The management of risk is a fundamental purpose of government. Whether risks arise from the physical environment, the economic environment, or even from changes in voter preferences, public institutions have a broad responsibility to assess and address the risks that impact the community they serve and their organisation.
Public bodies are operating in a dynamic environment. The imposition of a Best Value regime is forcing them not only to perform more efficiently, effectively and responsively but also to develop best practices and benchmarking criteria to demonstrate their performance. At the same time, the ever-increasing delegation of responsibilities from central government and the European Union has widened their exposure to risk. Public institutions are now encouraged to partner with the private sector and outsource some of their traditionally retained services, generating agency and delegation exposures. In such an environment, controlling the cost of risk has become a real priority.
But risk management is not just about preventing losses and reducing costs. Increasingly, risk management is defined as the co-ordinated management of all risks. This definition serves to encompass risk-taking where it serves to meet overall organisational objectives. This broader view of risk management, known as 'organisation risk management,' asserts that risk management is a general management function that permeates an organisation, is linked to the organisation's overall strategic plan, and serves to enable the operational achievement of organisational goals and objectives. Under this frame of reference, risk management is not something a risk management department practices on a public body; but rather an organisational value that informs and supports all managers' and employees' duties and activities.
Risk management is a central purpose of public institutions. 'Public Secto
Provides a comprehensive framework for the management of Public Sector Risk Management Endorsed by The Institute of Risk Management (IRM) and by The Association of Local Authority Risk Managers (ALARM) on their public risk management programs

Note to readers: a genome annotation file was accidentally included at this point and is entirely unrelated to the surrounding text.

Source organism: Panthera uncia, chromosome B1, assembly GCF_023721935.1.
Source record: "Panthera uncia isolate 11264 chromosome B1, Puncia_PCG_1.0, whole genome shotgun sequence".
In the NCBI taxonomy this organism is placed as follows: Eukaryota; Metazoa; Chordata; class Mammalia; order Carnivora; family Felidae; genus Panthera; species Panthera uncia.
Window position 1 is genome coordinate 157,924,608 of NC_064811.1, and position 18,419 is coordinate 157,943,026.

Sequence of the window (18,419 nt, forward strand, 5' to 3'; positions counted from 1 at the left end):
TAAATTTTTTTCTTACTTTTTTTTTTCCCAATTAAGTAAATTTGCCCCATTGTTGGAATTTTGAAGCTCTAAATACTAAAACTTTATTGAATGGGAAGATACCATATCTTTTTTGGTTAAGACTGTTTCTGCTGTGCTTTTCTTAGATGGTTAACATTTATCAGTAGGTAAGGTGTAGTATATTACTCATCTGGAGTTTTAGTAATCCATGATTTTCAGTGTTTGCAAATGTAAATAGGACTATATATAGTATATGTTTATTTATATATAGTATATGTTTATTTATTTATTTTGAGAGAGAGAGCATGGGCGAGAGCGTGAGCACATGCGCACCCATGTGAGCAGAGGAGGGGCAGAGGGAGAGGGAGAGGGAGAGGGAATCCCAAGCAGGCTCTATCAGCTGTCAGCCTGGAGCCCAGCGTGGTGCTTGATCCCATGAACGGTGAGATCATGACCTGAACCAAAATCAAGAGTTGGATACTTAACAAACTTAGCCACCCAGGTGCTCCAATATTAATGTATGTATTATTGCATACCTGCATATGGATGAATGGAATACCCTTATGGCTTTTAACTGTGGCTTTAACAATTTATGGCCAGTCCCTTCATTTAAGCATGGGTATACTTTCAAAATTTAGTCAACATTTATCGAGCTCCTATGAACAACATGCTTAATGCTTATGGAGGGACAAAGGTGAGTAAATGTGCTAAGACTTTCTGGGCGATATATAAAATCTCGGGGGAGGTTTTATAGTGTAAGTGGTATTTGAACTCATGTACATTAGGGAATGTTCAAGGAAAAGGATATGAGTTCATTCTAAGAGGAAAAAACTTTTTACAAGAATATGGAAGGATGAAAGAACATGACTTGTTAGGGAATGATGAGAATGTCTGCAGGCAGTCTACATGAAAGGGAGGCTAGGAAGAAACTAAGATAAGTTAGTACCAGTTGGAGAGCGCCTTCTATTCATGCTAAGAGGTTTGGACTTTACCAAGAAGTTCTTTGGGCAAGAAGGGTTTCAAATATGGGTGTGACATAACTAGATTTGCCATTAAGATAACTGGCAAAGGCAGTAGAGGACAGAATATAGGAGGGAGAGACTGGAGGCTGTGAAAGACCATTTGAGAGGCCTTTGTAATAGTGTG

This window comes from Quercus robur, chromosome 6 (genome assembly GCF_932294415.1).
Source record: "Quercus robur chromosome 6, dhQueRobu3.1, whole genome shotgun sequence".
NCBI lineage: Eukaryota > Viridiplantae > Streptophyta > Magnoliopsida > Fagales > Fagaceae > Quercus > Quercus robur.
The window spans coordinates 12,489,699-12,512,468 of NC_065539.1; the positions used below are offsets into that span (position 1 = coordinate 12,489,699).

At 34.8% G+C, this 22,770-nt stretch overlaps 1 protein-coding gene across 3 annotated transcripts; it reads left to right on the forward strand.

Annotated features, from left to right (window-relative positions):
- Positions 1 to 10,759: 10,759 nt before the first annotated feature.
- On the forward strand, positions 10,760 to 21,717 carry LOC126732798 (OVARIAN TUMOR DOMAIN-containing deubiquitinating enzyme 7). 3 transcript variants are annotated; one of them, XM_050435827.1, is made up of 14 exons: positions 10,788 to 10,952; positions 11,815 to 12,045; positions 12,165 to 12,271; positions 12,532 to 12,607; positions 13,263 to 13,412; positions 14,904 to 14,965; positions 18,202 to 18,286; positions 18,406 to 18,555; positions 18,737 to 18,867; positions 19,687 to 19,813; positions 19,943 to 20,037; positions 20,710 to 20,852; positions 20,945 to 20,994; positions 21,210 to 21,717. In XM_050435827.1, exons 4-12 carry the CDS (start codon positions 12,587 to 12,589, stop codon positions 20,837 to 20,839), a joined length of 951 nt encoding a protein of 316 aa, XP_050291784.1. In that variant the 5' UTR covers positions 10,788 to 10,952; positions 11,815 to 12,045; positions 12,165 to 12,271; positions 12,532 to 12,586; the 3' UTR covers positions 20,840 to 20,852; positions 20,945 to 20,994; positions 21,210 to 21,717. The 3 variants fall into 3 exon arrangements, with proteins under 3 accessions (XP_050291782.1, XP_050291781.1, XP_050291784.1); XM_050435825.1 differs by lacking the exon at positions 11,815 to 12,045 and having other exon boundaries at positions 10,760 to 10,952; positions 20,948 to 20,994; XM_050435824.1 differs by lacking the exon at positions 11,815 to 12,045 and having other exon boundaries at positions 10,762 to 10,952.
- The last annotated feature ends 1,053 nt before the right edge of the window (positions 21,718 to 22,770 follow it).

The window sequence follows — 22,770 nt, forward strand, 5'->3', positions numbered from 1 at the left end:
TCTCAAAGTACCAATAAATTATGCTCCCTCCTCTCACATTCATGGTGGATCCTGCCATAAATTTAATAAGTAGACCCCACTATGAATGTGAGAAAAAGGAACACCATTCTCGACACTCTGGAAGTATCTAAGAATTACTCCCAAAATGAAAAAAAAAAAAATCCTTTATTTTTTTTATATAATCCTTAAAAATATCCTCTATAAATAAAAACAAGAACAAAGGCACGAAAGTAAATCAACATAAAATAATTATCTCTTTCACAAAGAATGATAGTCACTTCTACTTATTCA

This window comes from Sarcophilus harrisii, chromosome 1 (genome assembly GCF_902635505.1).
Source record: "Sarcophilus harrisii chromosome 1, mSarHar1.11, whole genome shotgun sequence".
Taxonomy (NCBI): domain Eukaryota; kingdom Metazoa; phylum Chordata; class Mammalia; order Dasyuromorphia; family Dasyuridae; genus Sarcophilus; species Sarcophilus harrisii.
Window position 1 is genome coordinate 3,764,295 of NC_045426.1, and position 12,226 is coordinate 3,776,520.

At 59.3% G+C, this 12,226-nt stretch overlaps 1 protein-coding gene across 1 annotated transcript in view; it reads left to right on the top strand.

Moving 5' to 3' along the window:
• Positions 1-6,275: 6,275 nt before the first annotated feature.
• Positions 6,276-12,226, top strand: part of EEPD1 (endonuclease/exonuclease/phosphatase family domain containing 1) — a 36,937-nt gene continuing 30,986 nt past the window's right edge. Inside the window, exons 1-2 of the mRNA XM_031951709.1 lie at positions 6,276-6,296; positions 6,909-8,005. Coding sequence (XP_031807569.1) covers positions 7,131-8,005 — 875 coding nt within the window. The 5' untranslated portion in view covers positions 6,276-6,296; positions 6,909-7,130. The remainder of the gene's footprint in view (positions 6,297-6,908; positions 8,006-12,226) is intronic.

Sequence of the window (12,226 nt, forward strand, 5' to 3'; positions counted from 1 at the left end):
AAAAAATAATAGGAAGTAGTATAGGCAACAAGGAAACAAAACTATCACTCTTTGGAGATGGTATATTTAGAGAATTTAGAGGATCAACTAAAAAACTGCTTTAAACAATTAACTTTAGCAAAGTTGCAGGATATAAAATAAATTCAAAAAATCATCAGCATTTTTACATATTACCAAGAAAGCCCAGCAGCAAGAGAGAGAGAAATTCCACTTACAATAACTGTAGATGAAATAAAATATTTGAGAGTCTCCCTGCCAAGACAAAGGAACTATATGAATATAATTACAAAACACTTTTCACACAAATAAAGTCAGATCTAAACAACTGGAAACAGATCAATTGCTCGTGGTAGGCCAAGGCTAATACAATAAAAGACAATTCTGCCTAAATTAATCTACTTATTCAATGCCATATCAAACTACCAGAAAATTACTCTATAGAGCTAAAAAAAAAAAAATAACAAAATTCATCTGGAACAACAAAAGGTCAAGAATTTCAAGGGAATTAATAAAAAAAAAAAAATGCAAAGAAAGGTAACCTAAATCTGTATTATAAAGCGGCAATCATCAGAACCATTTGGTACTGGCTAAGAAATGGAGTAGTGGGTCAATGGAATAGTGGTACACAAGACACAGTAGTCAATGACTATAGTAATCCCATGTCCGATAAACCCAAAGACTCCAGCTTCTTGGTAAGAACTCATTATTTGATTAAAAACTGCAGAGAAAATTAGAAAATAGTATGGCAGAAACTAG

Risk management professionals in the finance industry who deal with Public Sector Risk; Members of The Institute of Risk Management (IRM) and the Association of Local Authority Risk Managers (ALARM); Practising risk managers; Senior managers and elected members of local authorities; Health trusts; Educational institutions; Government agencies and other public institutions.
Risk, uncertainty, and the management of public sector risks; Public sector risk management: an introduction; Risk assessment; Risk control; Asset exposures to risk; Liability exposures to risk; Risk financing principles; Insurance; Member owned organisations and intergovermental pooling; Risk management programme administration; Risk management decision analysis.
- No. of pages:
- © Butterworth-Heinemann 2000
- 12th September 2000
- Hardcover ISBN:
E.W. Blanch Sr Chair in Insurance, University of St Thomas Graduate School of Business, USA.
Vice President of Munich-American RiskPartners.Pioneered the development of self-insured retention programmes for local authorities in the United Kingdom.
A new risk management textbook raises challenging questions about current practices in the public sector, according to its authors. It will be recommended reading for the new syllabus in public sector risk management developed by the Institute of Risk Management and Alarm for the IRM qualification. Corporate Insurance Risk - Nov 2000 With additional input from Liz Taylor, chief executive of ALARM, it will be one of the recommended text books for the new syllabus in public sector risk management developed by ALARM and the Institute of Risk Management. Kevin McGlone, ALARM chairman, said "Our members are calling for education in risk management. We are developing a vocational route for training and accreditation. Passing this examination will be integral to development opportunities". Government IT Manchester - December 2000